YOU ARE HERE: LAT HomeCollectionsSymptoms


January 8, 2007 | From Times wire reports
A skin patch relieved symptoms of people with early-stage Parkinson's disease and may offer advantages to taking pills to treat the progressive brain disorder, researchers reported Wednesday. The study, involving 277 people in Canada and the United States with early-stage Parkinson's, assessed the Neupro patch, made by Germany's Schwarz Pharma. It delivers a drug called rotigotine that acts like a brain chemical that is deficient in people with the disease.
March 8, 1998
Re "Sufferers Feel Vindicated by Proof of Lyme-Carrying Tick," Feb. 21. The recent Lyme disease articles have focused mainly on an infected deer tick found on a mountain trail. As stated in an interview with a Times reporter, I was bitten by an infected deer tick in my backyard in Chatsworth. My physician was well-informed and followed protocol for diagnosis and treatment, so I was on medication immediately. I consider myself very fortunate. My concern is for children who are exposed to infected ticks while playing in their own yards or in Valley parks.
January 27, 2001 | From Times Wire Reports
Gen. Augusto Pinochet was rushed to a hospital in Santiago, Chile's capital, hours after a retired army general blamed the former dictator for dozens of political killings in 1973. Pinochet, 85, suffered "strong headaches, briefly lost consciousness and has a minor loss of strength in the left side of his body," the Santiago Military Hospital said in a statement, describing symptoms that could suggest a stroke. On Thursday night, retired Gen.
May 25, 1985
Eureka! I finally know how to define "Liberal Fever." To wit: the inability to conceive even the possibility that anyone can disagree with you unless of course he is a hypocrite. Liberals preach tolerance but are so often intolerant of any disagreement--I'd say that's downright hypocritical of them. CAROLYN KUNIN Los Angeles
July 31, 1988 | LIDIA WASOWICZ, United Press International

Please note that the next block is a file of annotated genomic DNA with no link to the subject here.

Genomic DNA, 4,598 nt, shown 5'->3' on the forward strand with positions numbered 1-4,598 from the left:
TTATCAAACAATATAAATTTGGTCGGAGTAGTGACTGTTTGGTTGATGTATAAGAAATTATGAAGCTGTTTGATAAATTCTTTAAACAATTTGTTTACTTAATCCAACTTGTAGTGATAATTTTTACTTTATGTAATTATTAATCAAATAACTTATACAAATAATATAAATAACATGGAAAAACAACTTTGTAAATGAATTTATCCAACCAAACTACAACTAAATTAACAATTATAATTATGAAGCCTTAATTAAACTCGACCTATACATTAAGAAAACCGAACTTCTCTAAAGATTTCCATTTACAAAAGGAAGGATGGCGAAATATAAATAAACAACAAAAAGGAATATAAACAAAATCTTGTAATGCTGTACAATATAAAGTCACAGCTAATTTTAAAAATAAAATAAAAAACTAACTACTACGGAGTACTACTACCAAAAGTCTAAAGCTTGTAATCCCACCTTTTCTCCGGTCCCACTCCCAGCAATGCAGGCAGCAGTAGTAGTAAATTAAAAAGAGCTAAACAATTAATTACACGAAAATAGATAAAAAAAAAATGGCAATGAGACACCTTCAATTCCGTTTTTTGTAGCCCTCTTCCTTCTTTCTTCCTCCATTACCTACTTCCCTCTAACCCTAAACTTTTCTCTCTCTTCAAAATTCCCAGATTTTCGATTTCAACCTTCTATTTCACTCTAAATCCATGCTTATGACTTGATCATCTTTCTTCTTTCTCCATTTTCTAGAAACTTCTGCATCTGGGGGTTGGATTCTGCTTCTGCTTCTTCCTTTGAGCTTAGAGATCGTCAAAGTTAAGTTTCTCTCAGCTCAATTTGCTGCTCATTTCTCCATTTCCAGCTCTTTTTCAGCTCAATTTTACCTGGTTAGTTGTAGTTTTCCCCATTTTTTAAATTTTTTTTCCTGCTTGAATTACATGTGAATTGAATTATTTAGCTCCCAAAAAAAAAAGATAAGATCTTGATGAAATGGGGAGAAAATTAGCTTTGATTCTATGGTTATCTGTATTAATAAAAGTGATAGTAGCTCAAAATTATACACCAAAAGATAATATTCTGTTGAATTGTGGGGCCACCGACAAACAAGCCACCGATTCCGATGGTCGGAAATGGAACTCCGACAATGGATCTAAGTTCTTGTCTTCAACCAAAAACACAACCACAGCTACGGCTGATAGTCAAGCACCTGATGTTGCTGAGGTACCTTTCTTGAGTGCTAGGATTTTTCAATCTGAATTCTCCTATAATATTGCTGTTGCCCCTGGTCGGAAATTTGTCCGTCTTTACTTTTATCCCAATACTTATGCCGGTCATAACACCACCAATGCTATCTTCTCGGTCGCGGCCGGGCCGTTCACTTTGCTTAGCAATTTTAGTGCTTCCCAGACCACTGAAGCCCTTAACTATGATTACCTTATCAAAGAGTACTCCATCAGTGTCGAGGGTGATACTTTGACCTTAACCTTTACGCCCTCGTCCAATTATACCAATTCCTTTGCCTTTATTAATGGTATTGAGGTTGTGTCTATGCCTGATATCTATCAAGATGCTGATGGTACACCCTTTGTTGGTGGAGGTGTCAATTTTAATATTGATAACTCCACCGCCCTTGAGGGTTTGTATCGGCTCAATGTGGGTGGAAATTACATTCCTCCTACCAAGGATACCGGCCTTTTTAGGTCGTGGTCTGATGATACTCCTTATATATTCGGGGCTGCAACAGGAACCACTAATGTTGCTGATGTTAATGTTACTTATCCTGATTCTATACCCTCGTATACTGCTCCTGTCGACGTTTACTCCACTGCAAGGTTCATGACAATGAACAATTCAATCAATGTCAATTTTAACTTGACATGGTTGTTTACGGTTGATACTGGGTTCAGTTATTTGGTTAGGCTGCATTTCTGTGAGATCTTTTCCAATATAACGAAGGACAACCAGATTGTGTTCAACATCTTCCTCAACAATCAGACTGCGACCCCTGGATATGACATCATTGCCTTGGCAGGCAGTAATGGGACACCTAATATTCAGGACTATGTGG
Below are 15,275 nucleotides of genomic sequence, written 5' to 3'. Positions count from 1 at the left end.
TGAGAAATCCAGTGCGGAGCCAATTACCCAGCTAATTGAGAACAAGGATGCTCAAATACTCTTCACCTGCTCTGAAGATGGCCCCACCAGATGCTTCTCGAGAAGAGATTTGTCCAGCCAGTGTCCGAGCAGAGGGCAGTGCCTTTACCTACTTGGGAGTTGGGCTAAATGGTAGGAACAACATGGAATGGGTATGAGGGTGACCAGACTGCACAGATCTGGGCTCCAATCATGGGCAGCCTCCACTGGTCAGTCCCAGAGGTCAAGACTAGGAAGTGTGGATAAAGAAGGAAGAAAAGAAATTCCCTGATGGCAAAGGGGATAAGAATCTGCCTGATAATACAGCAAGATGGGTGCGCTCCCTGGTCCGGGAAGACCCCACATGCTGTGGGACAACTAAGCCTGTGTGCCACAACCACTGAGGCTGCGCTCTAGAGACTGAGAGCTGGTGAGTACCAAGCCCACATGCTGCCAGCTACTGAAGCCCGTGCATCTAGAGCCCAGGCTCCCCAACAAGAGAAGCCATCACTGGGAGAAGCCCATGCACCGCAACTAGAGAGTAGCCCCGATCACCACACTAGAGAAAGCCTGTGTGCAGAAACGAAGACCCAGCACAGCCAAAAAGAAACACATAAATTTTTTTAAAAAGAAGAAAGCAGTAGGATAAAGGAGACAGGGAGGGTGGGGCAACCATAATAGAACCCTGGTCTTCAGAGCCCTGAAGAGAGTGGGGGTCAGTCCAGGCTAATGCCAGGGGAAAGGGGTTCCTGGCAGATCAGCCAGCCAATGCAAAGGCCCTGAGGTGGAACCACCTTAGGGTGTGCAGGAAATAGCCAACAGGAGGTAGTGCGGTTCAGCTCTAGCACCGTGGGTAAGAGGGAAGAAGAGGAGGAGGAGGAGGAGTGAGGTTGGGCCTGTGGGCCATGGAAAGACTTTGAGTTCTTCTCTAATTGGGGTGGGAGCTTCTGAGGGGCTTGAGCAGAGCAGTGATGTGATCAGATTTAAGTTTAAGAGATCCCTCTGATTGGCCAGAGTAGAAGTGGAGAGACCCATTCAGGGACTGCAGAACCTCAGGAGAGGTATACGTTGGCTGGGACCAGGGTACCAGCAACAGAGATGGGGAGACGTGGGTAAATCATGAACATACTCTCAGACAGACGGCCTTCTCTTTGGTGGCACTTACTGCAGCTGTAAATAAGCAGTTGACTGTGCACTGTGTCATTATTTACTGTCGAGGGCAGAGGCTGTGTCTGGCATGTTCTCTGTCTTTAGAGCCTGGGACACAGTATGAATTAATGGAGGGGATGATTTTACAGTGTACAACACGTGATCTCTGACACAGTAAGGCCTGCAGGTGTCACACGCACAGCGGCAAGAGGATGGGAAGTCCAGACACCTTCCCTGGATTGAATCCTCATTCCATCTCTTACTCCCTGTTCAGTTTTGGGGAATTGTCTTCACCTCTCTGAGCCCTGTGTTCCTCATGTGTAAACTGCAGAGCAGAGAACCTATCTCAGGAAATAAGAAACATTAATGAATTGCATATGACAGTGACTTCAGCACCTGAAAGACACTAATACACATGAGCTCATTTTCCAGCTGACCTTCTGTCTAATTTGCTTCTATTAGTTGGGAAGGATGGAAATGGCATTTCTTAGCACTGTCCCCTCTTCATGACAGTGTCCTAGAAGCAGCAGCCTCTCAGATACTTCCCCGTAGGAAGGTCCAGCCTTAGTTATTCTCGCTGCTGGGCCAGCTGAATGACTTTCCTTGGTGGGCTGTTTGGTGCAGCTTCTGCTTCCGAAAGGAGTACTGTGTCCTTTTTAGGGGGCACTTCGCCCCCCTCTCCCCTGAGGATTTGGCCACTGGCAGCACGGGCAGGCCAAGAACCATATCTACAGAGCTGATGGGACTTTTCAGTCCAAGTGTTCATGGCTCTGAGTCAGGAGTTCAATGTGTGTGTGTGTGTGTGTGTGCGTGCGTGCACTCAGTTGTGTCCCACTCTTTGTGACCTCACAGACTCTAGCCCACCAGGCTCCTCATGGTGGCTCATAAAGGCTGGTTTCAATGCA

Doctors in Canada and Europe have used electrically generated shock waves to smash painful and often dangerous inoperable gallstones wedged in the bile duct, a researcher reported. "We are very encouraged by the initial success. We know the technique works and has no immediate side effects. But we don't know what will happen 10 years hence," said Dr. Laszlo Fried, associate professor of radiology at Dalhousie University Medical School in Halifax, Nova Scotia, Canada.
March 12, 1991 | KATHLEEN DOHENY
It begins as a quiet, tiny tickle in your throat and, if you're really unlucky, progresses to a loud, rib-racking, temple-pounding hack that makes you persona non grata in movie theaters. "I've seen lots of patients with coughs recently," says Dr. Paul B. Haberman, director of respiratory therapy for St. John's Hospital and Health Center, Santa Monica.
August 17, 1991
Kevin Phillips ("Can the Democrats Get Their Act Together? Don't Bet On It," Opinion, Aug. 4) is correct when he suggests that the Democrats have failed to become aroused by America's fiscal deterioration because they are "second-echelon collaborators in a bipartisan economic con job." But he leaves this criticism too quickly. The fact is that both Democrats and Republicans are to blame for creating the black hole into which America's financial institutions have fallen. The Democrats in Congress are responsible for the Reagan legacy not only because of their collaboration, but also their complacency and silence.
November 2, 2003 | Mike Bresnahan, Times Staff Writer
Jason Allison, out since January because of whiplash, has been prescribed medication to fight post-traumatic migraine symptoms that might be the cause of lingering vision problems and headaches the King center has been experiencing. Since his injury, Allison has been to three eye specialists and three neurologists. There is still no timetable for his return. "Something new has been targeted," Allison said. "[Vision] has been my biggest problem.
Los Angeles Times Articles